Wednesday, March 30, 2011

Spam, Eggs, and Rice

Hawaiian culture is like Spam, eggs, and rice.

The American culture present in Hawaii would be the eggs. It is, after all, the 50th state. What makes it American? Well, besides the fact that English is spoken and the dollar is accepted, it still feels like the mainland. You have burger joints, pizzerias, and taco trucks all on the same block. People across all races and cultures mix together creating a melting pot.

Want some pizza with that ramen?

Unlike the mainland, though, there is a stronger Asian influence that is apparent in everyday life. Most noticeable is Japanese culture. Since Hawaii caters to Japanese tourists, many stores and restaurants will have signs in Japanese. Some malls and stores won't even bother English at all. Moreover, Japanese is commonly heard on the street, particularly in more touristy areas. 

However, you can't say it's only the flocks of Japanese tourists that make Hawaii seem like Japan. For example, for you Hawaiians out there, how do you say 'yakiniku' in English? This influence of Japanese culture is not limited to the language either. Hawaii may be lacking the ever present コンビニ, but at least in Waikiki, how far do you have to walk to find an ABC store? (Answer: 1 block) They sell everything from beach gear to gifts to booze to... spam musubi? It's like a Hawaiian Famima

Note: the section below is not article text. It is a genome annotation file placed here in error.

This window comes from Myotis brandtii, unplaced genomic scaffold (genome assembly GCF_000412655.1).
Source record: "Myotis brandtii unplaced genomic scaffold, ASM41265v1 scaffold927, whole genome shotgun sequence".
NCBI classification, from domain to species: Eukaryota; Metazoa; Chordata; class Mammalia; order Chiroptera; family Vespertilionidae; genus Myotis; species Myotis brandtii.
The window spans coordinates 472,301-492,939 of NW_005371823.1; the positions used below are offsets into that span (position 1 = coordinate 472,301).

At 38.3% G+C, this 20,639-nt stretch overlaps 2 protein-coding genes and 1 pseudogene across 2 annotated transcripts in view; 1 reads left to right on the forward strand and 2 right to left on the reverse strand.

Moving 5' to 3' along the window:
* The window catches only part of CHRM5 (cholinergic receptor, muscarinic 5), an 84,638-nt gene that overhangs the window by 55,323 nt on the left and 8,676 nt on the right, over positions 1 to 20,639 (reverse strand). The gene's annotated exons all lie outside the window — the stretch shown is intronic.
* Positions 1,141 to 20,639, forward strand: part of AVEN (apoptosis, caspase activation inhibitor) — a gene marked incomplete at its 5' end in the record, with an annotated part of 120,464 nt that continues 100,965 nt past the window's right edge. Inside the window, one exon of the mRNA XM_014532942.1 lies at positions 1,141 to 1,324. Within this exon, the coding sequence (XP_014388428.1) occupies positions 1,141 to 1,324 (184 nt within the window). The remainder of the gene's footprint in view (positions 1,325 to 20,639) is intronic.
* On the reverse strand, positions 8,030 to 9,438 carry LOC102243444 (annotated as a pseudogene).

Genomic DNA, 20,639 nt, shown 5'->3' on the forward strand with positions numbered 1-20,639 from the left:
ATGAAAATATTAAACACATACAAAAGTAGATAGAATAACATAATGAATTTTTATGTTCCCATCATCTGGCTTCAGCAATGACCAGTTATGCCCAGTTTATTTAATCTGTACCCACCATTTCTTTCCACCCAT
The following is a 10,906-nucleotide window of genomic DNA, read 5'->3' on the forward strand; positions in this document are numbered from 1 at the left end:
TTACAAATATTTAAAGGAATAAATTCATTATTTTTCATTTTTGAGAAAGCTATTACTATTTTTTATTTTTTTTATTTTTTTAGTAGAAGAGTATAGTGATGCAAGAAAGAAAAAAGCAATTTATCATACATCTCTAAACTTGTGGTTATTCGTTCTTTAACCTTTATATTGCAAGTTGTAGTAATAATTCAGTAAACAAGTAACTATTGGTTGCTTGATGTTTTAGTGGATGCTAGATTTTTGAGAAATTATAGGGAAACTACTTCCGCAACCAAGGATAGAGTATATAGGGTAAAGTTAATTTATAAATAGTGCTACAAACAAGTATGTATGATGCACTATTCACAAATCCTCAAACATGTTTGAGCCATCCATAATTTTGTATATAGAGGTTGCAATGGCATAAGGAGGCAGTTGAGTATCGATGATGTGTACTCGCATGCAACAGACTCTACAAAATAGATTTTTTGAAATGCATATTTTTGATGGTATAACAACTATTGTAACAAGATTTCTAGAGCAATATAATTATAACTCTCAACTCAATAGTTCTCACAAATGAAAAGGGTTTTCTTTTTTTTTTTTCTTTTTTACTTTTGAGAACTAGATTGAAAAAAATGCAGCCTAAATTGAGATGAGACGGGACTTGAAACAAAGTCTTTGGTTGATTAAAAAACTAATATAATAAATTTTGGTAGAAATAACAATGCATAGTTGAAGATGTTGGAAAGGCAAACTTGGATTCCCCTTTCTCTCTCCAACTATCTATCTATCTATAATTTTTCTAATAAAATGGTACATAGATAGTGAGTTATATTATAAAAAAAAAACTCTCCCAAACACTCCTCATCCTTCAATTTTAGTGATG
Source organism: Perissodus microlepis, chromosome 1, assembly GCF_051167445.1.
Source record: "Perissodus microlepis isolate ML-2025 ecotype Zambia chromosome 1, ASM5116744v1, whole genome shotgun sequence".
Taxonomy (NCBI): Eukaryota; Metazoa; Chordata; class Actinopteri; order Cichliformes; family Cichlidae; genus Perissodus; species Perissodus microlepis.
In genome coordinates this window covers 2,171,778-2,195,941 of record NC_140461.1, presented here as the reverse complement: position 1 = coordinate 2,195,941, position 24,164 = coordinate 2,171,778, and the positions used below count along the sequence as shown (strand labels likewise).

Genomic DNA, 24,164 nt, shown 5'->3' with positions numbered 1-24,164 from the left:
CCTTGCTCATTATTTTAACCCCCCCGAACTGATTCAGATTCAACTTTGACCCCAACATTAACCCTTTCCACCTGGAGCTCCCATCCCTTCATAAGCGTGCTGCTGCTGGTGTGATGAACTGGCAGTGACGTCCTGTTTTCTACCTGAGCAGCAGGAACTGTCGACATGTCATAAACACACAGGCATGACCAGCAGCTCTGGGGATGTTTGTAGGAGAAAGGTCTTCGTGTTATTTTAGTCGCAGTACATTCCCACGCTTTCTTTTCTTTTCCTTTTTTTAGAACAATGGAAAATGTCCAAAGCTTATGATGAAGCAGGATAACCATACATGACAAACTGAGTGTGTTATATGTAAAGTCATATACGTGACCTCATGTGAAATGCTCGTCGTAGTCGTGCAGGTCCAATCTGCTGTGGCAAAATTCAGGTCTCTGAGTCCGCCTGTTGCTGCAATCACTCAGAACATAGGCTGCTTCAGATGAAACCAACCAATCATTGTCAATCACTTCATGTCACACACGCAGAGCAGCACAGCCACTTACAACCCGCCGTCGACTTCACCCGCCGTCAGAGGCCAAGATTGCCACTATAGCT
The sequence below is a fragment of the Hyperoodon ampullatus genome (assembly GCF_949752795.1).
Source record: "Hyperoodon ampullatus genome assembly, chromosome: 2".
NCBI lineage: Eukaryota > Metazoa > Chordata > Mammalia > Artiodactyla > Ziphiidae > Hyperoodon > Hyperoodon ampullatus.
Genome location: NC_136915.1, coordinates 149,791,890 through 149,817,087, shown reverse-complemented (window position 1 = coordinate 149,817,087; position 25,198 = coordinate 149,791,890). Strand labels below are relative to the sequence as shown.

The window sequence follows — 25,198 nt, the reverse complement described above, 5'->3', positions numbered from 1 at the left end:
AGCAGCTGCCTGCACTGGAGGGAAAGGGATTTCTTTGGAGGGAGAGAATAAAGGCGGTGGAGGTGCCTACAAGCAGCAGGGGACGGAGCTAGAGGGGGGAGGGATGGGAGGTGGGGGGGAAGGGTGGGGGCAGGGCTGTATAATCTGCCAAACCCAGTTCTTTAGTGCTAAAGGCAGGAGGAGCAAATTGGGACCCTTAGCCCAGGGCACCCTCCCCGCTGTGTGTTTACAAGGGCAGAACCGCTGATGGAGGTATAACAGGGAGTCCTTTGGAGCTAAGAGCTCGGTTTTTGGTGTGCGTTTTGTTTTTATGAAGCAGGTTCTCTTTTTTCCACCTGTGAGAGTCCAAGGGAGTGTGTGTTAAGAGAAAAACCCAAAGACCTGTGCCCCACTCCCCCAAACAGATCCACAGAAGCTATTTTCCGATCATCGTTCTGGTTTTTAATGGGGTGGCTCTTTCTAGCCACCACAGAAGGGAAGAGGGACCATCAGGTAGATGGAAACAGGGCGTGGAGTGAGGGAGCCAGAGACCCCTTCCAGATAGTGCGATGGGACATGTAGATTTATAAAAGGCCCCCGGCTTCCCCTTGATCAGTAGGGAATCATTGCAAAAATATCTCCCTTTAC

So in our breakfast analogy, this part of Hawaiian culture is the rice.

"Wait, Hawaii isn't it's own country?" -Common Japanese Misconception

Yet even with these two cultures, Oahu has managed to maintain its own, well, Hawaiian-ness. The Spam, so to speak. Locals use the 'hang loose' sign to mean chill out. When you don't hear English or Japanese, you'll hear 'Pigeon,' a pidgin English and Hawaiian mix. And even if you don't understand a word of it, you pick up aloha and mohalo pretty quick--from the moment you step off the plane, you hear them used constantly.

Put them all together and we create the perfect breakfast that is uniquely Hawaii.

Spam, eggs, and rice--even at McDonalds

The result is a destination that may be touristy, but it's touristy for a reason. Its amazing weather, friendly locals, and scenic beauty notwithstanding, Hawaii's blend of mainland, Asian, and Pacific Island influences provides a cultural experience that is unparalleled anywhere else in the world.

So to Hawaii, I say Aloha for now, maholo for a great trip, and a hui hou!

1 comment:

  1. Spam, eggs and rice= very typical Filipino breakfast :D